One of the central arguments of Rishi Sunak’s campaign to become the next prime minister is that it would be irresponsible to cut taxes further until inflation is under control. Of course, there are risks here, but my view is that they are worth taking.

For a start, it is not clear that tax cuts have to be inflationary. Indeed, a recent paper from the Bank for International Settlements concluded that the inflationary effect of fiscal stimulus depends crucially on how central banks respond.

Basic economics tells you that inflation is caused by too much money chasing too few goods and services. But tax cuts in themselves do not increase the stock of money in the economy. This is largely determined by monetary policy, not fiscal policy.

Tax cuts might add to inflation by increasing the velocity of circulation of money. But it is more likely that they will simply allow people to buy the same volume of goods and services as before, at the now higher prices, rather than cause prices to rise further.

Wealthier households, who might not be so cash-constrained to begin with, are also more likely to save any gains from tax cuts (or additional cost of living support, including the energy bill discount), rather than spend more as a result.

What’s more, there are some ways in which tax cuts could reduce inflation, both directly (such as cuts in VAT or fuel duty), and indirectly (though much also depends on the impact on inflation expectations). Income tax cuts can increase the incentive to work, easing labour shortages and taking some of the immediate pressure off wages, while cuts in corporation tax can encourage business investment that would reduce inflation in the longer term.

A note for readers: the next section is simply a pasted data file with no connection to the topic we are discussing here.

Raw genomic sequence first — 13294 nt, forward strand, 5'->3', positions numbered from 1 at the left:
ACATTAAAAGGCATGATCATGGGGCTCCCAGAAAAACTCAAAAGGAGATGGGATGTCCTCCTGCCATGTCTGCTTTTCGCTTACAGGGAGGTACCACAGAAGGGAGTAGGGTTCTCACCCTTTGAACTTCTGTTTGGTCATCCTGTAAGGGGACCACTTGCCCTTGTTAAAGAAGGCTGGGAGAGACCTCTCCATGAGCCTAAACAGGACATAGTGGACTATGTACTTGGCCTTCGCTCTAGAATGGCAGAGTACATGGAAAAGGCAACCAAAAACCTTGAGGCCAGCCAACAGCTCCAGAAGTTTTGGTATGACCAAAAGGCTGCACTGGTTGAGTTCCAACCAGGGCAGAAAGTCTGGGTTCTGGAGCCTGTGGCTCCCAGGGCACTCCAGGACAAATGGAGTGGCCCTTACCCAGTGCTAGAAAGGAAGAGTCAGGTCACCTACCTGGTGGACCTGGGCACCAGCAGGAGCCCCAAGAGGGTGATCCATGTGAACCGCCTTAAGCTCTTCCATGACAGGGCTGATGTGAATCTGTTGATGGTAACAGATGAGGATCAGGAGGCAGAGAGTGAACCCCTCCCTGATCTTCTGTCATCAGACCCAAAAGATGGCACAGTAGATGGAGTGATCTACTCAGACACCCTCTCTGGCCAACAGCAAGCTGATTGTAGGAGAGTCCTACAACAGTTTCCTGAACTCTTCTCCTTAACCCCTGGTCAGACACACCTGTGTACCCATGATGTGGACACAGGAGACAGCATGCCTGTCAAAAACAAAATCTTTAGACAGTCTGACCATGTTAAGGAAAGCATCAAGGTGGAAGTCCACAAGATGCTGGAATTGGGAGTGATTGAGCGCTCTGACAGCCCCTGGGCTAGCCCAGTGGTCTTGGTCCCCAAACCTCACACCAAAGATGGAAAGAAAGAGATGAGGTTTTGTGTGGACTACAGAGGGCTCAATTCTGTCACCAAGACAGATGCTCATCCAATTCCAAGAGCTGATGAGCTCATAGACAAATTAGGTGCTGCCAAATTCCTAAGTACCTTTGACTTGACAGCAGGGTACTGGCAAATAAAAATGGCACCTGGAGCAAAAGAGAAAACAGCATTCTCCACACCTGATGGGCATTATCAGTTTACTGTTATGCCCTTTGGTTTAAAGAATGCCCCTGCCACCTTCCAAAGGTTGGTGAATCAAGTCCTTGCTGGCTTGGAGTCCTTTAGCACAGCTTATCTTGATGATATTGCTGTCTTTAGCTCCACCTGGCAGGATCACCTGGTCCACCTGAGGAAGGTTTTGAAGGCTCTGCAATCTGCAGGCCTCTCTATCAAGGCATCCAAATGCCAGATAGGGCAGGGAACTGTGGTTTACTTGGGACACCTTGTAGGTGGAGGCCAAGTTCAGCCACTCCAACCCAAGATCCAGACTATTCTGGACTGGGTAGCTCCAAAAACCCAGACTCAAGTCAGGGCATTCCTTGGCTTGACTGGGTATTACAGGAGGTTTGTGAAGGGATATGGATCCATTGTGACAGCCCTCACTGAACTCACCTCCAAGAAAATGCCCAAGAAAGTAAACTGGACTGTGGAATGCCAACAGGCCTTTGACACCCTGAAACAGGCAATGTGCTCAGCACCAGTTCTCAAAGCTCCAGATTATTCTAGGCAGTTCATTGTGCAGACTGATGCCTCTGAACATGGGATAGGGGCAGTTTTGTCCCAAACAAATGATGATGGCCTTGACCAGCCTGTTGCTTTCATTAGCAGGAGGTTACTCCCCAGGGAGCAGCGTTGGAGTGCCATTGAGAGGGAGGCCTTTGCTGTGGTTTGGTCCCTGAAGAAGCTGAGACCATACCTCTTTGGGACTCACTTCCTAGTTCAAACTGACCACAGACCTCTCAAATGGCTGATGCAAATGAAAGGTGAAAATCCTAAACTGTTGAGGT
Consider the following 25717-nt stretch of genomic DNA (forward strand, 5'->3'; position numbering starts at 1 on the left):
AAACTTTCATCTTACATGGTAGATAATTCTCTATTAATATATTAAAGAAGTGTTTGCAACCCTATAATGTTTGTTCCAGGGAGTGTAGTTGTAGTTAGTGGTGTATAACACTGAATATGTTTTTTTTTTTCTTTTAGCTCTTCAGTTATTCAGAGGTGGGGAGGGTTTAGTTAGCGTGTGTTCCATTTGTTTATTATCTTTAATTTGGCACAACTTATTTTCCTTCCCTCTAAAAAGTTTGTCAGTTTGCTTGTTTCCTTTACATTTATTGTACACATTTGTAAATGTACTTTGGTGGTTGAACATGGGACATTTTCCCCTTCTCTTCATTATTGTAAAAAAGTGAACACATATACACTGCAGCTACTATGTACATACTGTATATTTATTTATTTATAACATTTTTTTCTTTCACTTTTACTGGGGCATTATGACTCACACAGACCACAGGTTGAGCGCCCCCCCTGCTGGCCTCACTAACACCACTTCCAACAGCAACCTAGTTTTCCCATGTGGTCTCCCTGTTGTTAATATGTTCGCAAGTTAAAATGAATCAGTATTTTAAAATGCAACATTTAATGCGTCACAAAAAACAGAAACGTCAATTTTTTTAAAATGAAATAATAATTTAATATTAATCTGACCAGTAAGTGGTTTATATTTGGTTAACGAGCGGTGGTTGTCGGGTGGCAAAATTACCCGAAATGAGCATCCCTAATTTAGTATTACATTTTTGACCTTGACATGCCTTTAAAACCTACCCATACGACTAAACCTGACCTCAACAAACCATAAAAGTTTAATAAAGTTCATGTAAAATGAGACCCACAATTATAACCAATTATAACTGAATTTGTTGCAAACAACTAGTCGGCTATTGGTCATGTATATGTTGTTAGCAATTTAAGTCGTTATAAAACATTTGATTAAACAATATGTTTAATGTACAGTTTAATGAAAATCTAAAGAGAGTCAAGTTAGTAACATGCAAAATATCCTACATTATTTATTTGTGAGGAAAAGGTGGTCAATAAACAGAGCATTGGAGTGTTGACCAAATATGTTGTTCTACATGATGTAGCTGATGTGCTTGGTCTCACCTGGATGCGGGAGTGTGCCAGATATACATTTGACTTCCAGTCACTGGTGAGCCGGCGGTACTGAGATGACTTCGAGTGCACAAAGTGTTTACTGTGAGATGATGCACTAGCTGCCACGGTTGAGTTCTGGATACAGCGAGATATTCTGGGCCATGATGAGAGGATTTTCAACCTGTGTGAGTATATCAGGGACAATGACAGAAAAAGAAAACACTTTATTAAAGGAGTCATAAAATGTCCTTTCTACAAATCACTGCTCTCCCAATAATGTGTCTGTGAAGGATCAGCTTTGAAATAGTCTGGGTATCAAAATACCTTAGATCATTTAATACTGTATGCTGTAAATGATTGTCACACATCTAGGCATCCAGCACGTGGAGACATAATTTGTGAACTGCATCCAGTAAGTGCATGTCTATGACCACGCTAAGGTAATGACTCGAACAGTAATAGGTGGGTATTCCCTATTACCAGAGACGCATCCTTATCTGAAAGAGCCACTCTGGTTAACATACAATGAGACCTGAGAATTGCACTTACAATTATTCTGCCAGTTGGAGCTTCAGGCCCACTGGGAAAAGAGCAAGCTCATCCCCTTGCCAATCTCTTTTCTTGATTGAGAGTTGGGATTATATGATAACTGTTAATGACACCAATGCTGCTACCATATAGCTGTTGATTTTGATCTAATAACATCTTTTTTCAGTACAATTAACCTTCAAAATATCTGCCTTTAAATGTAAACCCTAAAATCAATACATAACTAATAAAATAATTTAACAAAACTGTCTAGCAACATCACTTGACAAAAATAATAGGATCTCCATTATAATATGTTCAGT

Even if the overall impact on inflation is unfavourable, it is therefore likely to be small. Initial Bank of England analysis of the Government’s recent cost of living support package (costing over £15 billion) suggests that it might raise CPI inflation by (just) 0.1 percentage points. This is surely a ‘price worth paying’ to provide more help for the most vulnerable.

It would also be no bad thing if we did end up with looser fiscal policy and tighter monetary policy. Most economists agree that the UK has got this mix wrong. A shift in the balance here should support sterling, which would help with inflation as well.

Concerns about the debt interest bill are exaggerated too. In particular, the impact of higher inflation on the cost of index-linked gilts will be spread over many years, and the real interest rates on these bonds are still firmly negative.

Finally, worries about the impact of tax cuts on inflation did not prevent Rishi Sunak from pressing ahead with the large increase in the National Insurance threshold earlier this month. It is odd to hear the former Chancellor placing so much emphasis on controlling inflation, when that is the Bank of England’s job, while at the same time appearing to rule out further fiscal measures that might help get inflation down, or at least make it easier for households and businesses to cope.

In short, now is actually a good time to be cutting taxes further. The economy is fragile and will need some more support when energy bills jump again in the autumn. Indeed, higher inflation makes it easier to pay for tax cuts, because higher nominal incomes and prices are boosting the Treasury’s revenues (probably far more than the OBR is currently forecasting, as outlined by the CEBR here). It is right to give at least some of this unexpected windfall back to people who really need it.

This article originally appeared on Julian Jessop’s blog.